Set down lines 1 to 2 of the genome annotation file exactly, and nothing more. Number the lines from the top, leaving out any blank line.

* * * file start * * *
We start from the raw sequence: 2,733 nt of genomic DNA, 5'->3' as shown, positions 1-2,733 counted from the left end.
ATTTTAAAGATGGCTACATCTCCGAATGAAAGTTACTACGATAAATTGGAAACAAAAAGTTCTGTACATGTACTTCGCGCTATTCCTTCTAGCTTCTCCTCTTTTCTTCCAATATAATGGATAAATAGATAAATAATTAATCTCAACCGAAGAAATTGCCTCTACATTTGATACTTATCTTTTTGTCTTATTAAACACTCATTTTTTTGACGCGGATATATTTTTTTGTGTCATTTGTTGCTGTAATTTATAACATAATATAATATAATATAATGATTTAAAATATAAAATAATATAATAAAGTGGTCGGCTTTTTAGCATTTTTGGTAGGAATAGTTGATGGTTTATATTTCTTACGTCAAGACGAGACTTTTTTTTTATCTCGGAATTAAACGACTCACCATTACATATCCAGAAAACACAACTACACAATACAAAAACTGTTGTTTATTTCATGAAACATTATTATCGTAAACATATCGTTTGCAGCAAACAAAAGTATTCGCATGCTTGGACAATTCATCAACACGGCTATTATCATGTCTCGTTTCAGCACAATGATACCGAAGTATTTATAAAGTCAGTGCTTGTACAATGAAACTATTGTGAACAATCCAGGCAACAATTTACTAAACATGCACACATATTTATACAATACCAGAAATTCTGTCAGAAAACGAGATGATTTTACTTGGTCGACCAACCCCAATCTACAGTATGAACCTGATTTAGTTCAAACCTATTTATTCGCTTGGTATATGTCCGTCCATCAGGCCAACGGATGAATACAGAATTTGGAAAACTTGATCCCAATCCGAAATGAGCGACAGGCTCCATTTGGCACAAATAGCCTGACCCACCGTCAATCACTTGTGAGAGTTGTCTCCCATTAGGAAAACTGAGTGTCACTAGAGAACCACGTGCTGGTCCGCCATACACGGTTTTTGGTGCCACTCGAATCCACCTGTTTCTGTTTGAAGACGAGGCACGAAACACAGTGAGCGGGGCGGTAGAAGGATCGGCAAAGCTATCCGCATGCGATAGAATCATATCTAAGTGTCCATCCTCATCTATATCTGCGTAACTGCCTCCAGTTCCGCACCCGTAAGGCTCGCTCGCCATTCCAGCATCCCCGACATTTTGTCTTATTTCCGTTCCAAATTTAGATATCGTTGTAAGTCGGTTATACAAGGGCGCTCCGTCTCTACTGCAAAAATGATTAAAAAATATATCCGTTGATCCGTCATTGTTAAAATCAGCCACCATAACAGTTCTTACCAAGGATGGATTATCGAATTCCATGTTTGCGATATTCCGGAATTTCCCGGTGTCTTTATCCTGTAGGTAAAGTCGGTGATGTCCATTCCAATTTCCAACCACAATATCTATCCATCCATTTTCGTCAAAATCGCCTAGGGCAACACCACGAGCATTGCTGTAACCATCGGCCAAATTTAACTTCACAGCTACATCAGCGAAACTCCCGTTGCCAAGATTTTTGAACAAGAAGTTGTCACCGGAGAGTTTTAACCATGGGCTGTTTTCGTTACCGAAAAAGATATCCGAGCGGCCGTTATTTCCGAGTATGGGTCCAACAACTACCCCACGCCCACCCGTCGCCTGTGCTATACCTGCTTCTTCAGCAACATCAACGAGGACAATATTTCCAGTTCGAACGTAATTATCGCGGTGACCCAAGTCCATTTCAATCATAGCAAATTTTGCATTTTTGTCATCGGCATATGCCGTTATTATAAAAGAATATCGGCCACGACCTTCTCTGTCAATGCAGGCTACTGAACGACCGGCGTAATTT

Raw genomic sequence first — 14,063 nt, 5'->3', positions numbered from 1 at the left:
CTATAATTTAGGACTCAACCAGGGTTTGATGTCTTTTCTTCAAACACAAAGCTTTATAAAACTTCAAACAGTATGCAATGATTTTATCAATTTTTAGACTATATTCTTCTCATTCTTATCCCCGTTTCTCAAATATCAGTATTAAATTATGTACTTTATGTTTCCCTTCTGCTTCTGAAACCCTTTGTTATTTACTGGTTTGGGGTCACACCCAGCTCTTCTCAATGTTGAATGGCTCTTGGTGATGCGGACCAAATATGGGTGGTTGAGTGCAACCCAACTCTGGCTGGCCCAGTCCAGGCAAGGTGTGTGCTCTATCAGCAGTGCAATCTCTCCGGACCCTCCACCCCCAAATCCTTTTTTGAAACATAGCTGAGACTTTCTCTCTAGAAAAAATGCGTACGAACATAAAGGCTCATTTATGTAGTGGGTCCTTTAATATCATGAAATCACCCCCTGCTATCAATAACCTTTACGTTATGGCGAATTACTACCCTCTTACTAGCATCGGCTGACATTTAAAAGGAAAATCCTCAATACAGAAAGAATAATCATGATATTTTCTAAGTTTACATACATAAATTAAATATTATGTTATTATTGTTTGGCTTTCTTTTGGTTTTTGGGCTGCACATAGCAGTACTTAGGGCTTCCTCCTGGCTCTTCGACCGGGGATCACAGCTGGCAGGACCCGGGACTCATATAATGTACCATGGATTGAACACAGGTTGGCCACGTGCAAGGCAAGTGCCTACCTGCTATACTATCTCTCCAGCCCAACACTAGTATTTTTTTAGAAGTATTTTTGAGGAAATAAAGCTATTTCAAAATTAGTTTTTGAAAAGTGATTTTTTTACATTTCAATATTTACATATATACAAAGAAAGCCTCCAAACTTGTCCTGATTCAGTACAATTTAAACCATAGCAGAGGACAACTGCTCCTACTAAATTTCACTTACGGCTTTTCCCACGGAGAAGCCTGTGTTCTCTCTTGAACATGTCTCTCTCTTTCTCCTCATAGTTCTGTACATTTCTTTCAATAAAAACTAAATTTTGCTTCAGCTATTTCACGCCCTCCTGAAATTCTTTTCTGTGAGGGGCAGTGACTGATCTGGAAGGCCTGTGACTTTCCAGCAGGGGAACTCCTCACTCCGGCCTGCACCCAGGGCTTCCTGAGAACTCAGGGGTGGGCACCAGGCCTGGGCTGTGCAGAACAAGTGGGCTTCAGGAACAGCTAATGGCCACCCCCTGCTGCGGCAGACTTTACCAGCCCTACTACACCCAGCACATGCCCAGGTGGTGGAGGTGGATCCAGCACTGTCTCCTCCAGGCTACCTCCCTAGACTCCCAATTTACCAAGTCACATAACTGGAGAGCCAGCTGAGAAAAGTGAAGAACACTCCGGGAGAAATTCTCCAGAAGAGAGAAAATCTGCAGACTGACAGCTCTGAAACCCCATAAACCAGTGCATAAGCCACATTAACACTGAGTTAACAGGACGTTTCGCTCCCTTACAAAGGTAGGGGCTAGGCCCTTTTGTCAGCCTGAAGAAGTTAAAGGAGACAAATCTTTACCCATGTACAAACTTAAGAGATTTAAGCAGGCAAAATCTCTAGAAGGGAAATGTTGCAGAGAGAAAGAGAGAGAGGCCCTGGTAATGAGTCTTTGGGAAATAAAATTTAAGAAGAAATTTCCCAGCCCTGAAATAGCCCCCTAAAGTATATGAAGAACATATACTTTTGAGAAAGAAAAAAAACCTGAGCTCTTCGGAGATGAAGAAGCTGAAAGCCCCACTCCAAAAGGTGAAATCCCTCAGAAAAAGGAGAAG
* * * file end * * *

We start from the raw sequence: 2,733 nt of genomic DNA, 5'->3' as shown, positions 1-2,733 counted from the left end.
ATTTTAAAGATGGCTACATCTCCGAATGAAAGTTACTACGATAAATTGGAAACAAAAAGTTCTGTACATGTACTTCGCGCTATTCCTTCTAGCTTCTCCTCTTTTCTTCCAATATAATGGATAAATAGATAAATAATTAATCTCAACCGAAGAAATTGCCTCTACATTTGATACTTATCTTTTTGTCTTATTAAACACTCATTTTTTTGACGCGGATATATTTTTTTGTGTCATTTGTTGCTGTAATTTATAACATAATATAATATAATATAATGATTTAAAATATAAAATAATATAATAAAGTGGTCGGCTTTTTAGCATTTTTGGTAGGAATAGTTGATGGTTTATATTTCTTACGTCAAGACGAGACTTTTTTTTTATCTCGGAATTAAACGACTCACCATTACATATCCAGAAAACACAACTACACAATACAAAAACTGTTGTTTATTTCATGAAACATTATTATCGTAAACATATCGTTTGCAGCAAACAAAAGTATTCGCATGCTTGGACAATTCATCAACACGGCTATTATCATGTCTCGTTTCAGCACAATGATACCGAAGTATTTATAAAGTCAGTGCTTGTACAATGAAACTATTGTGAACAATCCAGGCAACAATTTACTAAACATGCACACATATTTATACAATACCAGAAATTCTGTCAGAAAACGAGATGATTTTACTTGGTCGACCAACCCCAATCTACAGTATGAACCTGATTTAGTTCAAACCTATTTATTCGCTTGGTATATGTCCGTCCATCAGGCCAACGGATGAATACAGAATTTGGAAAACTTGATCCCAATCCGAAATGAGCGACAGGCTCCATTTGGCACAAATAGCCTGACCCACCGTCAATCACTTGTGAGAGTTGTCTCCCATTAGGAAAACTGAGTGTCACTAGAGAACCACGTGCTGGTCCGCCATACACGGTTTTTGGTGCCACTCGAATCCACCTGTTTCTGTTTGAAGACGAGGCACGAAACACAGTGAGCGGGGCGGTAGAAGGATCGGCAAAGCTATCCGCATGCGATAGAATCATATCTAAGTGTCCATCCTCATCTATATCTGCGTAACTGCCTCCAGTTCCGCACCCGTAAGGCTCGCTCGCCATTCCAGCATCCCCGACATTTTGTCTTATTTCCGTTCCAAATTTAGATATCGTTGTAAGTCGGTTATACAAGGGCGCTCCGTCTCTACTGCAAAAATGATTAAAAAATATATCCGTTGATCCGTCATTGTTAAAATCAGCCACCATAACAGTTCTTACCAAGGATGGATTATCGAATTCCATGTTTGCGATATTCCGGAATTTCCCGGTGTCTTTATCCTGTAGGTAAAGTCGGTGATGTCCATTCCAATTTCCAACCACAATATCTATCCATCCATTTTCGTCAAAATCGCCTAGGGCAACACCACGAGCATTGCTGTAACCATCGGCCAAATTTAACTTCACAGCTACATCAGCGAAACTCCCGTTGCCAAGATTTTTGAACAAGAAGTTGTCACCGGAGAGTTTTAACCATGGGCTGTTTTCGTTACCGAAAAAGATATCCGAGCGGCCGTTATTTCCGAGTATGGGTCCAACAACTACCCCACGCCCACCCGTCGCCTGTGCTATACCTGCTTCTTCAGCAACATCAACGAGGACAATATTTCCAGTTCGAACGTAATTATCGCGGTGACCCAAGTCCATTTCAATCATAGCAAATTTTGCATTTTTGTCATCGGCATATGCCGTTATTATAAAAGAATATCGGCCACGACCTTCTCTGTCAATGCAGGCTACTGAACGACCGGCGTAATTT